A Signature Experience

I’m taking a quick detour from the storyline to address a tech topic that’s been weighing on my mind: Microsoft Signature.

So, here’s what it is:

In a nutshell, you can buy a MS Windows PC directly from their store without any trialware or crapware pre-installed. Each Windows Signature PC comes pre-tuned and optimized for the hardware it’s on. In other words, the way it should be sold. But if you didn’t buy a PC directly from the MS store you get to PAY Microsoft for the privilege of having all that crapware removed for the grand price of $99. Amazing.

Too bad the Windows signature PCs are still littered with stickers across them. Nascar anyone?

The story continues next week. Stick around…


These beautiful and intelligent people wrote

  • emjayReply
    May 17, 2012 at 2:58 pm

    Nooooooooo!!!! I am hooked on the story and you put in a commercial break?! My heart!

  • emjayReply
    May 17, 2012 at 2:59 pm

    Hmmm. Disclaimer did not go through – all kidding aside, I agree with you on this point, but your timing is a bit off!

  • DarwinSurvivorReply
    May 17, 2012 at 7:11 pm

    What, no linux reference?

    • KrishnaReply
      May 17, 2012 at 7:36 pm

      Believe me, Darwin – the temptation was there. ;)

  • EvilElfReply
    May 17, 2012 at 9:50 pm

    And this is why I just build my own PC.

  • BartimaeusReply
    May 18, 2012 at 4:15 am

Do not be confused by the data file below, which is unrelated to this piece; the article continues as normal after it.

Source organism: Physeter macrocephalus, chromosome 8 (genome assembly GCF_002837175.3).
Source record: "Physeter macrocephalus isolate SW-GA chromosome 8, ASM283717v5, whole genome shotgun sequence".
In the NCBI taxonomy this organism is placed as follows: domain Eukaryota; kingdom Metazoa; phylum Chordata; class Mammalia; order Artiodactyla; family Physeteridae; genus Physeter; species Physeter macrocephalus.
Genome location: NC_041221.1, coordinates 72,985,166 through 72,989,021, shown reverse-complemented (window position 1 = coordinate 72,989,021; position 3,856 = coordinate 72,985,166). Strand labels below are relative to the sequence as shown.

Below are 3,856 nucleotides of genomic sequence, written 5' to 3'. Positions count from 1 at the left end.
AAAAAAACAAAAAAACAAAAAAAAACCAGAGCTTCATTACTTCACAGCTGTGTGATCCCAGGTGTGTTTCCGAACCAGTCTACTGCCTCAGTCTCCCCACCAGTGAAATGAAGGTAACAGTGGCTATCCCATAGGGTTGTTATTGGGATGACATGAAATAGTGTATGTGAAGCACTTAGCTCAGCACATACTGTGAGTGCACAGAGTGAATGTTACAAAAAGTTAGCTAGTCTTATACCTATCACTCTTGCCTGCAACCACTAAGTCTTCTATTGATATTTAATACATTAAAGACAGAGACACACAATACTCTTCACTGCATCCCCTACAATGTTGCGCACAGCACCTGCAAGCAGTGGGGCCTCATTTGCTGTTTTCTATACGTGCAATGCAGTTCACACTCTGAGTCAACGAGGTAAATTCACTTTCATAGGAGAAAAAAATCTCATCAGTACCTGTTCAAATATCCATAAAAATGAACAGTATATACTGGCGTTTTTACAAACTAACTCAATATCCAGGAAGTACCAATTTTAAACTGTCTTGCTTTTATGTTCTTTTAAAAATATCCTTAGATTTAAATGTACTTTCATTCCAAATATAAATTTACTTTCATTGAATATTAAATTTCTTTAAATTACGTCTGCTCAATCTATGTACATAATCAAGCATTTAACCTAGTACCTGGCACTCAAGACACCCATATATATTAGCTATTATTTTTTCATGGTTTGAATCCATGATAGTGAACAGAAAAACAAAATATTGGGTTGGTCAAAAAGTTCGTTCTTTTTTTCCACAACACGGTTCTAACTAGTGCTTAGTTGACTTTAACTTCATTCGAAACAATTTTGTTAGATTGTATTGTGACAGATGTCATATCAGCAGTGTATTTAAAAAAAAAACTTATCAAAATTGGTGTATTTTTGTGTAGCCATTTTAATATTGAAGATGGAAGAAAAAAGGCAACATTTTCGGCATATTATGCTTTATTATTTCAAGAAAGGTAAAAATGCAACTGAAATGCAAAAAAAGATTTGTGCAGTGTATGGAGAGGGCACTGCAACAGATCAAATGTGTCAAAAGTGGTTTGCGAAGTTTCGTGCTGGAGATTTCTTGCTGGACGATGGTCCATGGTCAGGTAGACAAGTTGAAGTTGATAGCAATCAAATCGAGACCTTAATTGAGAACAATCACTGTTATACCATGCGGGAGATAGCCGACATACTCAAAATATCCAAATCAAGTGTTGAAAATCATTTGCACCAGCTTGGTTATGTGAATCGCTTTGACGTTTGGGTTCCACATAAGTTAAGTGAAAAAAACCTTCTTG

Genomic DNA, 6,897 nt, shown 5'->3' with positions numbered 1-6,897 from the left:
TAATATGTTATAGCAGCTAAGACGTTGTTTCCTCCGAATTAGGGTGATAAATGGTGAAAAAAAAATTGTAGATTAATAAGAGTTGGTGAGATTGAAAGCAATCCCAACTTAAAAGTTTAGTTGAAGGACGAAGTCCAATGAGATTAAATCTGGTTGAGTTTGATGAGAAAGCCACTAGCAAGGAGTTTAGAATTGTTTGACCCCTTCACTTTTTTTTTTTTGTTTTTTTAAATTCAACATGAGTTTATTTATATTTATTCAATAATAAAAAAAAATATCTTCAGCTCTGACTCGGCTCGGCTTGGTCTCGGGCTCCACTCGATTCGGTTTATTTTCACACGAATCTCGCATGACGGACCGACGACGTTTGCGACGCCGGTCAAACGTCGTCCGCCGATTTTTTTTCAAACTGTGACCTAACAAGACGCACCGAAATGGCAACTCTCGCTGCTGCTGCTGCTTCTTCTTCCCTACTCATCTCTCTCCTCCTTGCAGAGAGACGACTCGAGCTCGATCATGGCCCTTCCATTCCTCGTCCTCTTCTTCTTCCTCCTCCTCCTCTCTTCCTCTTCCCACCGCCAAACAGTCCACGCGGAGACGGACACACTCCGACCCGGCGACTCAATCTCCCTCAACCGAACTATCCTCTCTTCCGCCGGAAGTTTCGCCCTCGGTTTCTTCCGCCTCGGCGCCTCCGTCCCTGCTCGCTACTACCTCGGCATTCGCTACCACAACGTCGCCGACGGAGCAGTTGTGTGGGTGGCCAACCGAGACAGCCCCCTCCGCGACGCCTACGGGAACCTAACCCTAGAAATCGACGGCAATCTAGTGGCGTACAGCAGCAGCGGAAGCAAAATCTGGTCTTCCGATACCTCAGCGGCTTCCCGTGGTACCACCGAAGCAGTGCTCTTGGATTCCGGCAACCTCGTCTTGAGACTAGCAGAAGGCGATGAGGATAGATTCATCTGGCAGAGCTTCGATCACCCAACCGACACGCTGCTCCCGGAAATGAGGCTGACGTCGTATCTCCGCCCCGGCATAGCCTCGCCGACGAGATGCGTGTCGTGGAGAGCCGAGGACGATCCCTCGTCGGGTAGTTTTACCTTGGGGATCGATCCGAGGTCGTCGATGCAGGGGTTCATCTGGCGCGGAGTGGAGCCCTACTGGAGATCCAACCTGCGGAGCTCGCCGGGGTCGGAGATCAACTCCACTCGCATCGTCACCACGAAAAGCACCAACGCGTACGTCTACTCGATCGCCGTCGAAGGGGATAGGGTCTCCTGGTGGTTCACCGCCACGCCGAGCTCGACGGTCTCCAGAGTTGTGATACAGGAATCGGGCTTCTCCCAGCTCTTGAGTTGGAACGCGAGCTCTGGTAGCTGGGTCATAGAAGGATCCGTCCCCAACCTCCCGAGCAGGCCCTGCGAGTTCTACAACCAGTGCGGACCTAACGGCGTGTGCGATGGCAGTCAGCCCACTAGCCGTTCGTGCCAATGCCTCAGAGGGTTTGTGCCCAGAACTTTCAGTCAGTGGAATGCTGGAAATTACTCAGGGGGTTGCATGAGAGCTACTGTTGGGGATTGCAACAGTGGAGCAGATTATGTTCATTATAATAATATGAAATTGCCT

Funny, my Mac was like that right out of the box.

  • TonyJReply
    May 18, 2012 at 4:44 am

    To be fair, since Microsoft sells a “generic” Windows that can be used on all sorts of hardware, I’d actually say this is more of something I’d expect the system sellers to do as part of the purchase price of their machine.
    What I mean by that is that is, the new laptop I bought from Lenovo late last year should have come (and as far as I can tell, DID actually come like this) with MS Windows installed, then they start updating it with their relevant drivers, updates, tweaks for hardware, etc.
    I can understand some crapware as manufacturers use that to help subsidise the cost of the machine (margins are APPARENTLY very thin nowadays) so I guess it’s kinda reasonable to pay a little extra to get it without the subsidy. I understand for you Americans this is a little more obvious with the Amazon Kindle – you can buy it at a certain price, or a little cheaper if you put up with adverts on the machine.
    And Bartimaeus I guess that’s the advantage of having one manufacturer, with one OS for one machine (with variants, obviously, but nothing like the scope Windows has to deal with! …I don’t see you get much of a subsidy with an Apple machine, though! ;-)

    • Jake EskelReply
      June 29, 2012 at 10:34 am

      Apple does the same thing, running on all kinds of hardware, for almost no crapware. You can install, at least Snow Leopard, on almost any machine out there (hackintosh, tonymacx86…). Windows can’t use that as an excuse

  • MikkoReply
    May 24, 2012 at 7:09 am

    I’ll would do it for $50 :)

Tell me what you think!